For years I’ve luxuriated in playing games and working on my computer in the most cave-like settings I can muster. When I watch a movie on my home entertainment system, I generally turn off all the lights and crank up the sound, in the hopes of evoking that theater-like experience. Basically, the closer I get to pitch black in the room, the better. Unfortunately, starting at a screen for extended periods of time in a darkened room is highly conducive to getting eye strain, and considering I spend more time looking at a screen than not, it’s an ailment I suffer from frequently. Of course, flipping that wall switch might cast a glare on that screen which also causes eye strain- what to do?
The answer lies in bias lighting:
Bias lighting is the lighting that is placed behind the screen you are viewing such that it raises the ambient light levels in the viewing area without directly shining light toward the viewer nor shining light past the viewer toward the screen
Not only does bias lighting alleviate the risk of eye strain, it also enhances the contrast ratio of your screen because our brains perceive midtones as richer when surrounded by lighter tones. This image illustrates what is referred to as the simultaneous contrast illusion:
For the last couple of years I have been backlighting my television set with the basic white Ikea Dioder strip to a decent effect, but recently I got to try out Power Practical’s Luminoodle Color Bias Lighting, and the difference is stark.
Unlike the Dioder, which is a segmented rod of lights encased in hard plastic, the Luminoodle is a flexible adhesive-backed strip which can follow the contour of the back of your TV set or monitor. Instructions are provided depending on what size set you have, and there are three different sizes of Luminoodle to choose from: 1M (for TVs and monitors up to 30”), 2M ( up to 55”) and 3M (up to 70”). My set is 55” and the 3M strip was able to hug the edge of the top and both sides, with plenty of slack for it to be plugged in. The included instructions provide great guidance for how you should configure the strip based on your TV size. Each of the LEDs pokes out from the strip, making it somewhat prickly to the touch. A bit of a nuisance, but considering how little I touch the back of my television, not really a big deal.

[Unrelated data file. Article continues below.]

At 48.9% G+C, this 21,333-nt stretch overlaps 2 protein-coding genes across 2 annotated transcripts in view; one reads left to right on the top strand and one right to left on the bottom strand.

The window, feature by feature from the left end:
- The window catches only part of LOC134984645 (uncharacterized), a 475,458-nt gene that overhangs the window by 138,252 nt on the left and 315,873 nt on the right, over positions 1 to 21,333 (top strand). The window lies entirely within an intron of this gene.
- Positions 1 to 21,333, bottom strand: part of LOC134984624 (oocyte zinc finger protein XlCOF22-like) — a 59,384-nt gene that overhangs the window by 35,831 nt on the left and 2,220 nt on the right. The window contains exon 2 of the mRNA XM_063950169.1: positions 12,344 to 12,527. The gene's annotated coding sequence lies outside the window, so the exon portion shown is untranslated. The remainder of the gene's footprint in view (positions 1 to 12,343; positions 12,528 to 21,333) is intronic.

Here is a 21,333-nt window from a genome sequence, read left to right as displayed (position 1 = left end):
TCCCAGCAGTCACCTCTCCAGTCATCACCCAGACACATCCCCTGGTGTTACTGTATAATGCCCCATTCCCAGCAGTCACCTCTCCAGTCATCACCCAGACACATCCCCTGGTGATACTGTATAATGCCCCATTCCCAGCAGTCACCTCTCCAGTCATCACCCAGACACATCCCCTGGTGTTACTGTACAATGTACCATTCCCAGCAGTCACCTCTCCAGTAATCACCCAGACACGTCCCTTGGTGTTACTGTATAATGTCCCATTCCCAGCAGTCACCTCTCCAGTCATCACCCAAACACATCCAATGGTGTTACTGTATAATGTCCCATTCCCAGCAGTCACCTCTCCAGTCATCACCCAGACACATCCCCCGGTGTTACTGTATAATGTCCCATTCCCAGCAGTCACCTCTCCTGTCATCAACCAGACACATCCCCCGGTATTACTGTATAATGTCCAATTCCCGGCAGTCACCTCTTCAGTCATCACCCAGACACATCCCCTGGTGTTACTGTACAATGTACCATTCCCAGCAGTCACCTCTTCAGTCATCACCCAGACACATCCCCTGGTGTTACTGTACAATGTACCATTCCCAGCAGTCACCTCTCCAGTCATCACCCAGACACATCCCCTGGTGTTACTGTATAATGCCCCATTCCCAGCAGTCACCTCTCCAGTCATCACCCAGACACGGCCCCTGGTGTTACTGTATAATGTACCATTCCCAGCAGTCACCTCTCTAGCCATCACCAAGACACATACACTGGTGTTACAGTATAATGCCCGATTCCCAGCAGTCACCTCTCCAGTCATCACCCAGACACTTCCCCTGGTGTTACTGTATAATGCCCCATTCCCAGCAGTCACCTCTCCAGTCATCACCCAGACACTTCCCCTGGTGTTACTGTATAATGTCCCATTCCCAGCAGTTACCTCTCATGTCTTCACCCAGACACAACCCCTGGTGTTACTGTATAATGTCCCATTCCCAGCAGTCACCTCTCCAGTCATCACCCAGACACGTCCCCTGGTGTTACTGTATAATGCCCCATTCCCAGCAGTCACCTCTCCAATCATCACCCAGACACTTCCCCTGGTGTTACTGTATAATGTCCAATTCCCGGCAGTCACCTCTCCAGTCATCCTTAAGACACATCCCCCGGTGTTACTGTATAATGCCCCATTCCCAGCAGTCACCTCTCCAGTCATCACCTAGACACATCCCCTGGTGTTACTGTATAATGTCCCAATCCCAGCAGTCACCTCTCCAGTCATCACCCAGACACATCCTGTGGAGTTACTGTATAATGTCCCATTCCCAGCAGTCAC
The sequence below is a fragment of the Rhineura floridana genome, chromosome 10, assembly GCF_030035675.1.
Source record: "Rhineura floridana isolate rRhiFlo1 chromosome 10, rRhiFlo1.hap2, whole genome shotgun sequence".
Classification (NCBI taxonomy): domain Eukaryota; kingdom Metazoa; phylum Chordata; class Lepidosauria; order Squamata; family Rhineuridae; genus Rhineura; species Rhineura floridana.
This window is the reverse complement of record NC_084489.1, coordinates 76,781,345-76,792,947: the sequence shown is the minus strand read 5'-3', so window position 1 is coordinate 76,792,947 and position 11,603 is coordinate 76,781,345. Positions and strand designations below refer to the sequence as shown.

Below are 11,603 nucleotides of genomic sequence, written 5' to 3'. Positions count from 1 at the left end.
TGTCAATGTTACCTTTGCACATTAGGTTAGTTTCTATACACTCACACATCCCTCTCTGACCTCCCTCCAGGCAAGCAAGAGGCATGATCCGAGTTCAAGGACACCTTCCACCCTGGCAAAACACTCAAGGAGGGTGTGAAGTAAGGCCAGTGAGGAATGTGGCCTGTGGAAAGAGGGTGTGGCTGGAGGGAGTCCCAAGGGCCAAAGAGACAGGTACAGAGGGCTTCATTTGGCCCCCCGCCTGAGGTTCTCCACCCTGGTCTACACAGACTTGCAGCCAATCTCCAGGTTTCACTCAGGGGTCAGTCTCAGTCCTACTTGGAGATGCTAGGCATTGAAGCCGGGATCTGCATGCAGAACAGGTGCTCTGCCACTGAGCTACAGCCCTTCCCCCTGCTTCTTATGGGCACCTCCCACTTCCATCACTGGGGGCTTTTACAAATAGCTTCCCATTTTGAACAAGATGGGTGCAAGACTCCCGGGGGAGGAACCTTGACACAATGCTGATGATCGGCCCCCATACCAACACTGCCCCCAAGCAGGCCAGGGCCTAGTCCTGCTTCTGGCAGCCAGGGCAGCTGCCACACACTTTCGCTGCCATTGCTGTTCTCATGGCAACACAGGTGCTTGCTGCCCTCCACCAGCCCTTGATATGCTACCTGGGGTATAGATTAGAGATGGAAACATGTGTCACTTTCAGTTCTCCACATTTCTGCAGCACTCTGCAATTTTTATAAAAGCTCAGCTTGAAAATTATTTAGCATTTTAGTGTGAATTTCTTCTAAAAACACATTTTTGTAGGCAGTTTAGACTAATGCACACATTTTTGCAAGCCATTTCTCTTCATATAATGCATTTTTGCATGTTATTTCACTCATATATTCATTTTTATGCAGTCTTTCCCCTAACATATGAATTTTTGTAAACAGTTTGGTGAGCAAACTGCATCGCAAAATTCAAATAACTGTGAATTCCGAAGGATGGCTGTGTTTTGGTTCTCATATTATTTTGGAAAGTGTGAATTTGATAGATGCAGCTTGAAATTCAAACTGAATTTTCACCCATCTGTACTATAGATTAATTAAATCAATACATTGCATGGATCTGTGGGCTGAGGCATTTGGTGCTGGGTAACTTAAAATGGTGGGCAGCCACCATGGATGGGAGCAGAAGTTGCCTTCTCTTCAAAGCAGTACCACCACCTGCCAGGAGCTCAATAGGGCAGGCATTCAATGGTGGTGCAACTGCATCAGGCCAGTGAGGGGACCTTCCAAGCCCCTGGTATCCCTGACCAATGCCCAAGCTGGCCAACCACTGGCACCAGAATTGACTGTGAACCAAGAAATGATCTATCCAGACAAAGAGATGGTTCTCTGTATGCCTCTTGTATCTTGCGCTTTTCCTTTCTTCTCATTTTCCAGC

The strip is powered via USB (input is 5W(5V,1A)), which I plugged into my TV, but it can also be plugged into your cable box, game console, wall adapter, PC, etc. The advantage of using the USB port on the television is that the lights power on with the set, though there are also rudimentary controls on the strip for power and mode cycling, as well as an accompanying remote, which was instantly responsive from my couch. Installing the strip was a breeze, and I really appreciated how self-contained it was once it was plugged in, making it more like a part of my set rather than something that I attached to it.
Once I lifted my TV back into place in my entertainment center, I turned off the room lights and started off with some light channel surfing. Immediately I noticed how the backlight was much more even and brighter compared to the Dioder I replaced- 450 lumens really makes a difference. The Luminoodle has 10 dimming levels, 15 colors, and a speed adjustable setting that cycles through all of them. After a little while, I settled on a nice violet with the dim set halfway as a default, though much fun was had with what I dubbed ‘disco mode’, a fast cycle through the different colors that brought a little something extra to a quick Rock Band session with my kids.
Luminoodle Color Bias Lighting
All in all, after a couple of weeks of movie watching and game playing, I can’t be more pleased with the Luminoodle Color Bias Lighting strip. The ambient light is a big improvement over my previous backlighting and the automatic power on/off with my TV ensures that I use it every time. With a price range of $20-30 (depending on size), I’m seriously considering getting one for every stationary screen in the house.